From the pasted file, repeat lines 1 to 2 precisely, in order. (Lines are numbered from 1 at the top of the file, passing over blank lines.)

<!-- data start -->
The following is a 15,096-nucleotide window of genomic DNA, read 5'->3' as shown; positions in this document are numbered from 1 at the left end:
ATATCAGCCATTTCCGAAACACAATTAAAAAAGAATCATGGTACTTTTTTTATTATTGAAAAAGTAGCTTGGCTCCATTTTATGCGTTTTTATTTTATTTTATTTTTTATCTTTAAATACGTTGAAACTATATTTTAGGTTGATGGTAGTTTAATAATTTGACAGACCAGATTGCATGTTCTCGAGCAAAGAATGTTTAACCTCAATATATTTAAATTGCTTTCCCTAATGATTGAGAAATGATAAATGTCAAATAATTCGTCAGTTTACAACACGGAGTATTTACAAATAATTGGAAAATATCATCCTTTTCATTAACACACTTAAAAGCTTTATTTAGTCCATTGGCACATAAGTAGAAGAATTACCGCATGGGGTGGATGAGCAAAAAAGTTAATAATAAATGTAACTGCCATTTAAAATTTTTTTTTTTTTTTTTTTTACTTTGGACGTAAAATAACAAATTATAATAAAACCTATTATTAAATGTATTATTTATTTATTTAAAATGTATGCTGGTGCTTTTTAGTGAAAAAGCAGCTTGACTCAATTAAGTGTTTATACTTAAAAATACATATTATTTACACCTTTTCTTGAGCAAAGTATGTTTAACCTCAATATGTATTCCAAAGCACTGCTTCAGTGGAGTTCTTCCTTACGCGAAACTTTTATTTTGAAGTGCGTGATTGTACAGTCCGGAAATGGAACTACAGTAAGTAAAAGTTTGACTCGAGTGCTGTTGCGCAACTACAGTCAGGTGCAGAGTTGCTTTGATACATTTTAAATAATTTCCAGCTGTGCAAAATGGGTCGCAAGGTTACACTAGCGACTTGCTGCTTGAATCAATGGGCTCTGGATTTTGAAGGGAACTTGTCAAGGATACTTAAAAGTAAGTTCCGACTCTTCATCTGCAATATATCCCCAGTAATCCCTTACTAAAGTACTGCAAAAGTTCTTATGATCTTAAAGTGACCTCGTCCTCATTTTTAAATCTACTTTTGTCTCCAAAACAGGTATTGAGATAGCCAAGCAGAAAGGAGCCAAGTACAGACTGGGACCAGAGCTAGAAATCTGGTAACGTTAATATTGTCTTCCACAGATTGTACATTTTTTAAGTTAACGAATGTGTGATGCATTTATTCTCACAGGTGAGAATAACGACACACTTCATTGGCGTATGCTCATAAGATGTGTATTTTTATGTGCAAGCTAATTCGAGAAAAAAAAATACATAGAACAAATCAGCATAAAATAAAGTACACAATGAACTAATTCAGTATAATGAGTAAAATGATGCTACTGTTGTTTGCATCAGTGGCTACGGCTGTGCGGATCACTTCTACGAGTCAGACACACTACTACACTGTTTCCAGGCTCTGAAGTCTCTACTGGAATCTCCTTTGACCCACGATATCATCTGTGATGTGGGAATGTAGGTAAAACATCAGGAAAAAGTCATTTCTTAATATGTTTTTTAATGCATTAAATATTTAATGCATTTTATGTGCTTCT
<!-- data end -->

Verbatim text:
The following is a 15,096-nucleotide window of genomic DNA, read 5'->3' as shown; positions in this document are numbered from 1 at the left end:
ATATCAGCCATTTCCGAAACACAATTAAAAAAGAATCATGGTACTTTTTTTATTATTGAAAAAGTAGCTTGGCTCCATTTTATGCGTTTTTATTTTATTTTATTTTTTATCTTTAAATACGTTGAAACTATATTTTAGGTTGATGGTAGTTTAATAATTTGACAGACCAGATTGCATGTTCTCGAGCAAAGAATGTTTAACCTCAATATATTTAAATTGCTTTCCCTAATGATTGAGAAATGATAAATGTCAAATAATTCGTCAGTTTACAACACGGAGTATTTACAAATAATTGGAAAATATCATCCTTTTCATTAACACACTTAAAAGCTTTATTTAGTCCATTGGCACATAAGTAGAAGAATTACCGCATGGGGTGGATGAGCAAAAAAGTTAATAATAAATGTAACTGCCATTTAAAATTTTTTTTTTTTTTTTTTTTACTTTGGACGTAAAATAACAAATTATAATAAAACCTATTATTAAATGTATTATTTATTTATTTAAAATGTATGCTGGTGCTTTTTAGTGAAAAAGCAGCTTGACTCAATTAAGTGTTTATACTTAAAAATACATATTATTTACACCTTTTCTTGAGCAAAGTATGTTTAACCTCAATATGTATTCCAAAGCACTGCTTCAGTGGAGTTCTTCCTTACGCGAAACTTTTATTTTGAAGTGCGTGATTGTACAGTCCGGAAATGGAACTACAGTAAGTAAAAGTTTGACTCGAGTGCTGTTGCGCAACTACAGTCAGGTGCAGAGTTGCTTTGATACATTTTAAATAATTTCCAGCTGTGCAAAATGGGTCGCAAGGTTACACTAGCGACTTGCTGCTTGAATCAATGGGCTCTGGATTTTGAAGGGAACTTGTCAAGGATACTTAAAAGTAAGTTCCGACTCTTCATCTGCAATATATCCCCAGTAATCCCTTACTAAAGTACTGCAAAAGTTCTTATGATCTTAAAGTGACCTCGTCCTCATTTTTAAATCTACTTTTGTCTCCAAAACAGGTATTGAGATAGCCAAGCAGAAAGGAGCCAAGTACAGACTGGGACCAGAGCTAGAAATCTGGTAACGTTAATATTGTCTTCCACAGATTGTACATTTTTTAAGTTAACGAATGTGTGATGCATTTATTCTCACAGGTGAGAATAACGACACACTTCATTGGCGTATGCTCATAAGATGTGTATTTTTATGTGCAAGCTAATTCGAGAAAAAAAAATACATAGAACAAATCAGCATAAAATAAAGTACACAATGAACTAATTCAGTATAATGAGTAAAATGATGCTACTGTTGTTTGCATCAGTGGCTACGGCTGTGCGGATCACTTCTACGAGTCAGACACACTACTACACTGTTTCCAGGCTCTGAAGTCTCTACTGGAATCTCCTTTGACCCACGATATCATCTGTGATGTGGGAATGTAGGTAAAACATCAGGAAAAAGTCATTTCTTAATATGTTTTTTAATGCATTAAATATTTAATGCATTTTATGTGCTTCT